The Children of Social Media: Do They Abuse Us or Do We Abuse Them

I’m actually supposed to be studying right now (midterms), but I stumbled upon a very captivating quote.  I don’t know if you have heard of a website called Zen Pencils , but if you haven’t I urge you to check it out (I will be posting the link below).  It’s basically a website in which inspiring quotes are drawn into a page-length of comics.  I subscribed to the mailing list last week so I’ve gotten two free poster files already; both are quotes from Ralph Waldo Emerson.  Anyways, I saw a Facebook friend repost a link to a ZP comic and the topic was on our being the “children of social media”.

As a youth, I can personally testify to how redundant this topic is.  I’m not saying that I have grown tired of the constant reminder that social media is a privilege and not a right, but sometimes I fear that that is what is getting across other youth, and they have chosen to let it fly over their heads.  I mean, how many times do you see people, not even youth anymore, go to restaurants or the mall with either their partner or a family and yet they’re on their phone/ iPad/ etc.?  I don’t view technological advances as a curse, but rather the human tendency to overemphasize the presence of material things.

But even as I am saying these things, I am guilty of it as well.  Lately, I’m finding that I spend more and more time on the computer, granted that I actually use it more for homework and projects which I have been getting a handful of.  However, I could still recognize the distance      between my family and I; something of my own doing. Whenever my younger sibling would ask me a question, my initial habit is to tell him I’m busy, which is frankly a dumb play on my part.  We are entitled to acknowledge the presence of fellow human beings; the iPhones and the Galaxies don’t rely on our love for them to survive. But we do. Sadly, we still struggle to comprehend the importance of showing our love for other people rather than possessions.

There was one part in the comic that struck me the most: “Twitter and Facebook are my techno-parents, sating the child in me; but they are not beyond abusing him.”   Although I feel that Marc Maron, the guy from which the quote originated, is merely using the metaphor of depicting social media as “abusive parents” to show the slavery we, the social media generation, are under the oppression of, I couldn’t help but argue with this point.  We are not oppressed by self-thinking and conscious technological advances, but rather we have not learned how to control our own pride and ambition.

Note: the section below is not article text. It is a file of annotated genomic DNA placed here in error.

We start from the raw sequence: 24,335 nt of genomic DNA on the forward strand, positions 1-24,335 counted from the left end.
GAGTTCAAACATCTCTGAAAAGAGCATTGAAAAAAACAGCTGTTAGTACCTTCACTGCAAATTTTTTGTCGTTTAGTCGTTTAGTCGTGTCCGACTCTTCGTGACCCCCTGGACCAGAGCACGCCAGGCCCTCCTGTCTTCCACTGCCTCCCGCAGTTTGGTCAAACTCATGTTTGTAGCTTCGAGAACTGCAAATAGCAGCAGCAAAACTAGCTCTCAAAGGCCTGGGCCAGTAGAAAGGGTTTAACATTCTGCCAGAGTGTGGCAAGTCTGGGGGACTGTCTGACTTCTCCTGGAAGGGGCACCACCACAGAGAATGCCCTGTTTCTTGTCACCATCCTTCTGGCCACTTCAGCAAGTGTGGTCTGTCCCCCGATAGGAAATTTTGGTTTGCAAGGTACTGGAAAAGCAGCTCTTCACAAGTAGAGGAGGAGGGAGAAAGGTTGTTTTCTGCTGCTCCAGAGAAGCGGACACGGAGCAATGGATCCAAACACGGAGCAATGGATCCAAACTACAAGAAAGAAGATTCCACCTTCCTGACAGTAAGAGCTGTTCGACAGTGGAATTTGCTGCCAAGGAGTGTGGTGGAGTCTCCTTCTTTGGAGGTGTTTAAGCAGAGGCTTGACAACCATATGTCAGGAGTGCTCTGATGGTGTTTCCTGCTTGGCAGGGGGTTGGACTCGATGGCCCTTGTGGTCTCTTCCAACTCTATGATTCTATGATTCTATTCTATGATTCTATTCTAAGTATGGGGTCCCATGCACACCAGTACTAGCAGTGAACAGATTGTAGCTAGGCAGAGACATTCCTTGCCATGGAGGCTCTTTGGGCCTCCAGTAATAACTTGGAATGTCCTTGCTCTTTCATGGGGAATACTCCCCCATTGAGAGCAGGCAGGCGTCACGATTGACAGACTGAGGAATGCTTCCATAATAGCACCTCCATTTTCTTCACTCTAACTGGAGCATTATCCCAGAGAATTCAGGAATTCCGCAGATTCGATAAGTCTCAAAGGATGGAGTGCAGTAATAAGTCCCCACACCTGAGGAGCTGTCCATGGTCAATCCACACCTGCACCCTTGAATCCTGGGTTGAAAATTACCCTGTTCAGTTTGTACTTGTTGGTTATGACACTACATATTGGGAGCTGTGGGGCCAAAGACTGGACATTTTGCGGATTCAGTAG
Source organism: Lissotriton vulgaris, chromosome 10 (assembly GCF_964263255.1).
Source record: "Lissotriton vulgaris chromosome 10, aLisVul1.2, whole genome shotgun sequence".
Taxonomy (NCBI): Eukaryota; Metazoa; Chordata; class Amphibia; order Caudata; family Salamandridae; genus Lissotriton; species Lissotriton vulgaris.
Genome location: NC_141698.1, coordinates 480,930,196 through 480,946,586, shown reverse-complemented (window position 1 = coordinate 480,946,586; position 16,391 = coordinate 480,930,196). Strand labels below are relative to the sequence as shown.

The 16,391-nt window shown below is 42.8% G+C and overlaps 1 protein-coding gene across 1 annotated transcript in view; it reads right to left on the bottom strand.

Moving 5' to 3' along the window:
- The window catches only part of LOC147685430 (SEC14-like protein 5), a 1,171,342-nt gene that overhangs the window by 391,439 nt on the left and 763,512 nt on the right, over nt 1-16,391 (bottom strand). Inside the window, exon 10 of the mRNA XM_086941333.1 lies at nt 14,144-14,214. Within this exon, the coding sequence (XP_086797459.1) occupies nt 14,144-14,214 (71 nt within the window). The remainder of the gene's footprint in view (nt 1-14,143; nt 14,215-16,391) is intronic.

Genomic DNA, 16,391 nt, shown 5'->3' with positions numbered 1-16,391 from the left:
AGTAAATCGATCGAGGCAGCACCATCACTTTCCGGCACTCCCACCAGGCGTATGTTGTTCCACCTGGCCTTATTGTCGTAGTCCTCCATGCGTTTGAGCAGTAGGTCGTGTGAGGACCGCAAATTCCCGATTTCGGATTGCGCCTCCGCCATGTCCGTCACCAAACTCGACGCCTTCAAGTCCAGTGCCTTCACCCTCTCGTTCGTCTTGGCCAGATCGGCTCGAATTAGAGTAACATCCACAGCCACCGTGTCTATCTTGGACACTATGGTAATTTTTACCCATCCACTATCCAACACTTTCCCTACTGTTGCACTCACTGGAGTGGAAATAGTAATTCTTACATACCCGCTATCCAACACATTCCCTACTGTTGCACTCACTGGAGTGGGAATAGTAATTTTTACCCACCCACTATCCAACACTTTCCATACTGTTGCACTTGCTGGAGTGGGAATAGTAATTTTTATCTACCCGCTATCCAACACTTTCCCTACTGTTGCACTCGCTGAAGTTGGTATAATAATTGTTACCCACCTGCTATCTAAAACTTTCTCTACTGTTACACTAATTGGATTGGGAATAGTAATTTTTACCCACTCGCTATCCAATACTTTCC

We have one ambition as individuals: to feel acknowledged.

But we often picture recognition in a variety of ways: having more than 200 followers on Instagram, getting more than 80 likes on a Facebook post, and many other things we associate our self-esteem with. We spend countless hours in a week on Twitter (or other social networking sites); choking the poor phone or device and disturbing the digital neighborhood in our ambitious attempt to be noticed. We abuse the helpless things because of our own insecurities; because we are too selfish.

And you know the irony of it all? We think we’re deprived of love.

But maybe that’s because we don’t know the exact meaning of love.

It is the act of giving ourselves for one another without asking for any compensation. Love is a mom working night and day, working two jobs, just to put her children to school and have a better life than she has.  Love is choosing to forgive and not hold a grudge. Though there are many different meanings of true love, contrary to popular belief of fairytales and or physical pleasure, there is one that I think the human race needs to apply more onto daily life: love is meant to be shared. You don’t choose who, what, where, when, or why. You freely give it; no strings attached.

This conflict is not something brought by the wave of social media and globalization, however its growth has been influenced by it. But it is important to realize that we have the ability to limit ourselves in consumption of material things and time on our gadgets.  And we need to spend more time with the people in front of us. To twist what Billy Ray Cyrus said in an episode of Hannah Montana, “[People] are only here for a season”.  Make it a season of love! (I’m going all out on this wagon of sappiness)

Speaking of season of love, I wish you all a Merry Christmas and Happy Holidays; filled with love and (true) happiness.

And remember: love isn’t found on Twitter and holiday deals (not to mention, Boxing Day rollbacks), but rather in the spirit of giving!


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